Sequoia closes $195 million for its second seed fund to back promising tech startups in India and Southeast Asia
Sequoia Capital India announced today it has closed a $195 million seed fund to back promising tech startups across India and Southeast Asia. The announcement comes two years after the firm launched Surge to help daring founders from India and Southeast Asia build the foundations for enduring companies.
Surge is a brainchild of Managing Director Shailendra Singh. Back then, the firm raised about $200 million. The firm offered upstarts $1 million to $2 million in upfront capital along with coaching and mentorship from the top founders from the region.
In a statement, the firm said, “We’re excited to announce that Sequoia Capital India recently closed its second seed fund at $195M, to back the next set of mission-driven founders across India and Southeast Asia.”
Since 2019, 69 startups in four cohorts have received a combined $172 million, and 30 companies from the first three cohorts have gone on to raise a total of $390 million after the Surge program. The program spans more than 15 sectors and 164 founders from 17 different nationalities. One-third of Surge startups are building SaaS products, the majority for global markets; 25% are building Consumer Internet startups; 13% are building consumer brands, and 12% are in the B2B space. Sequoia India also has Surge startups in EdTech, HealthTech, Deep Tech, FinTech, and more.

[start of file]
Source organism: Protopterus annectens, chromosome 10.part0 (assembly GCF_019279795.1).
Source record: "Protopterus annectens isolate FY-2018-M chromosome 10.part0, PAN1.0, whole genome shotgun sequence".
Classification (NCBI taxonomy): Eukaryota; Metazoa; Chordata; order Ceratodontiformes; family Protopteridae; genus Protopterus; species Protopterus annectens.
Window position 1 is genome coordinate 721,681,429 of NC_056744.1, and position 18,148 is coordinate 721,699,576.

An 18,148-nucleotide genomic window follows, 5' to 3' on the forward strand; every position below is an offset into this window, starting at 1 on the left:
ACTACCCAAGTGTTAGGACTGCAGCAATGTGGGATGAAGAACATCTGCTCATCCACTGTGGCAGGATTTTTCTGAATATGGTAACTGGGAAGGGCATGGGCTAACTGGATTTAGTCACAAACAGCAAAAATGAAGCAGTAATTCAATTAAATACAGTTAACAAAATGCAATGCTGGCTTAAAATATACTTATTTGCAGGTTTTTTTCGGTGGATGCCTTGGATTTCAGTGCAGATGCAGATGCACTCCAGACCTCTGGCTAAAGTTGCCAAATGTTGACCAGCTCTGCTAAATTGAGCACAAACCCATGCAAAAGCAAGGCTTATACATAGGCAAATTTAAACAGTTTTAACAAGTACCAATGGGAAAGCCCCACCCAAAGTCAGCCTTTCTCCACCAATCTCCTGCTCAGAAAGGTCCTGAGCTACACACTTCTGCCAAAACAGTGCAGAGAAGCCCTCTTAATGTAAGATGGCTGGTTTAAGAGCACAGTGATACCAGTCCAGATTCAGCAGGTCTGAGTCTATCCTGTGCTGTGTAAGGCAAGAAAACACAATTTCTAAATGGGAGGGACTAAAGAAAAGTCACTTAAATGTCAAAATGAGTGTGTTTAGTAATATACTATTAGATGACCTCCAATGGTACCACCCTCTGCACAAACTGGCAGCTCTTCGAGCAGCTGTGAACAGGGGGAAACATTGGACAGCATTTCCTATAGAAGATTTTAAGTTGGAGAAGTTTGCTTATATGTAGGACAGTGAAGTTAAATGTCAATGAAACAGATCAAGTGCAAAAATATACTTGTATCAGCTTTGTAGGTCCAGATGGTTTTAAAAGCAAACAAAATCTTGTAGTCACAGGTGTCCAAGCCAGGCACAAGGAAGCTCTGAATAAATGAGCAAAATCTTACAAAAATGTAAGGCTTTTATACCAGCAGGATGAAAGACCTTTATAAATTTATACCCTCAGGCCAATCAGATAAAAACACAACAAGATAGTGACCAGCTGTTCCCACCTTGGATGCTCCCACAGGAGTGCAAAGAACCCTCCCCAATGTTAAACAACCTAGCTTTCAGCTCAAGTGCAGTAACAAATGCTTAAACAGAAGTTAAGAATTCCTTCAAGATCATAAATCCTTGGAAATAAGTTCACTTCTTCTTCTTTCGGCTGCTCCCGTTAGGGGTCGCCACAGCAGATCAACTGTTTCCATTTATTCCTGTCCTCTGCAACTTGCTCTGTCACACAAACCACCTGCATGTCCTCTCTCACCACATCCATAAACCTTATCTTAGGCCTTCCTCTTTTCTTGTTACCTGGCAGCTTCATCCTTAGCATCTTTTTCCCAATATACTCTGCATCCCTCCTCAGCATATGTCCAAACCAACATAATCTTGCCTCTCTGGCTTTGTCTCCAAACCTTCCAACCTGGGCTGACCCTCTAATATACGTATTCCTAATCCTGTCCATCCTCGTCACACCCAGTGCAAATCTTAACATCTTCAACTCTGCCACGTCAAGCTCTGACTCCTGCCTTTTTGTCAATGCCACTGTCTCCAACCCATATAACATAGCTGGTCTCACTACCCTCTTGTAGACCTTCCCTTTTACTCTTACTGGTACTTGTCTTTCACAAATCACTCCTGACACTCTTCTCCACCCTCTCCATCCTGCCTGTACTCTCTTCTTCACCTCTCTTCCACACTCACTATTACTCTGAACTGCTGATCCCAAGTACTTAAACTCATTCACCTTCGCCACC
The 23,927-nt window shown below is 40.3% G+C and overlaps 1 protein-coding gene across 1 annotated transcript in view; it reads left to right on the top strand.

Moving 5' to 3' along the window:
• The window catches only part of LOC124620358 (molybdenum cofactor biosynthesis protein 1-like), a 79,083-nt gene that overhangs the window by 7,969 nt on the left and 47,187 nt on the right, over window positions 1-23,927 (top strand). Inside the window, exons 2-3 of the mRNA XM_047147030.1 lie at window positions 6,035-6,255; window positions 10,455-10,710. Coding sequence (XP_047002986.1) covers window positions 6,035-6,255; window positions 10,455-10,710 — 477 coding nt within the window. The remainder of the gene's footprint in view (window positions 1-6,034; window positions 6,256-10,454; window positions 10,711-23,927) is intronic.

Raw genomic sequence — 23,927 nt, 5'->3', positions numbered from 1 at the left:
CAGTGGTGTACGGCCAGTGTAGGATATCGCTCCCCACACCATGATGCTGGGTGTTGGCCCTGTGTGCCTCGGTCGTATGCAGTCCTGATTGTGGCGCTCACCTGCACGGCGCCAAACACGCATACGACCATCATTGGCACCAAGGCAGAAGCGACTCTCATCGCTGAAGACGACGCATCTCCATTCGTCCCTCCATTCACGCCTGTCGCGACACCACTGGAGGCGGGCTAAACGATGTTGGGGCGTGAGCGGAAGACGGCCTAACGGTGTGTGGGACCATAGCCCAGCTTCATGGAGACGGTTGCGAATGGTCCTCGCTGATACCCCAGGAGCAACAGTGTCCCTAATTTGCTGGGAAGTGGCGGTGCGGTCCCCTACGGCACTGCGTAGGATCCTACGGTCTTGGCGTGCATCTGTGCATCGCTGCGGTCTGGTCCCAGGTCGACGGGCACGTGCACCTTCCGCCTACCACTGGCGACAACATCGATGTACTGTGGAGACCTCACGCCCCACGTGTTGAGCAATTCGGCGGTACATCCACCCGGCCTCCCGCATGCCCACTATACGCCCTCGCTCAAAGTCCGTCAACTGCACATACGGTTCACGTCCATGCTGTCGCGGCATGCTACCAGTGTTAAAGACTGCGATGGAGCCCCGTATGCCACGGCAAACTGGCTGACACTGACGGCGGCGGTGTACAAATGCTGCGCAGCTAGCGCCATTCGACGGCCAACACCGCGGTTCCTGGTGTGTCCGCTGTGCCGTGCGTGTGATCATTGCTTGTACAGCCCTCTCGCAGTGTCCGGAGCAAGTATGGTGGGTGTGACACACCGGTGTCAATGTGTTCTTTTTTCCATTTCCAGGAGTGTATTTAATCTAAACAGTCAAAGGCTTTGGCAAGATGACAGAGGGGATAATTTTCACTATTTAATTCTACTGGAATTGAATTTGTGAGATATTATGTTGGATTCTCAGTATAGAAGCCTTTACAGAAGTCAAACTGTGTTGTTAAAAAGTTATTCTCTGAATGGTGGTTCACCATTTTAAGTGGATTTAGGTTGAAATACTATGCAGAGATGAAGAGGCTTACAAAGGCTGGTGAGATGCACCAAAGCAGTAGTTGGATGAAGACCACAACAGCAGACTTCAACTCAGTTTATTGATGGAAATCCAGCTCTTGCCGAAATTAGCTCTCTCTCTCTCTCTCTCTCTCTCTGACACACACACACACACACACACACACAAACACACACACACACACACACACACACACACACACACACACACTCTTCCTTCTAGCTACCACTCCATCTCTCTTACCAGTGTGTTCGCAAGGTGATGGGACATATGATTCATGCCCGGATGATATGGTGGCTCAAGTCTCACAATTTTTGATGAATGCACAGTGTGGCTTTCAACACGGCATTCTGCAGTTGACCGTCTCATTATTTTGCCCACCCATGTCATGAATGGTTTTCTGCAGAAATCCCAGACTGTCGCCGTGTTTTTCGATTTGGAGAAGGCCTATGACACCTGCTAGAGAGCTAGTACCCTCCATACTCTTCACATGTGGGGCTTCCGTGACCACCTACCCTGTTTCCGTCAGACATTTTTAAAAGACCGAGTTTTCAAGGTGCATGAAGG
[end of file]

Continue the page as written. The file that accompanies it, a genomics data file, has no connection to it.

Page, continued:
Founded in 2000 by KP Balaraj, Raj Dugar, Sandeep Singhal, SK Jain, and Sumir Chadha, Sequoia India operates in Southeast Asia and India where the firm actively partners with founders from a wide range of companies, across categories, including BYJUs, Carousell, Druva, GO-JEK, OYO Rooms, Tokopedia, Truecaller, Zilingo, Zomato, and more.
In partnering with Sequoia, startups benefit from 47 years of tribal knowledge and lessons learned working with companies like Airbnb, Alibaba, Apple, Dropbox, Google, JD.com, LinkedIn, Meituan, and Stripe early on.
“We set out with an idea to throw everything at helping young founders succeed, which meant giving them sufficient capital so they have a shot, tons of mentorship, and hands-on help,” Singh said in an interview. “After seeing the traction, we are doubling down with a second fund.”
India currently has 39 unicorn startups, including three that achieved their status in 2021, according to Venture Intelligence. To date, more than 100 angel and seed investors have co-invested in the startups alongside Sequoia at the beginning of the program without fees, a new structure that the VC firm has introduced for collaboration.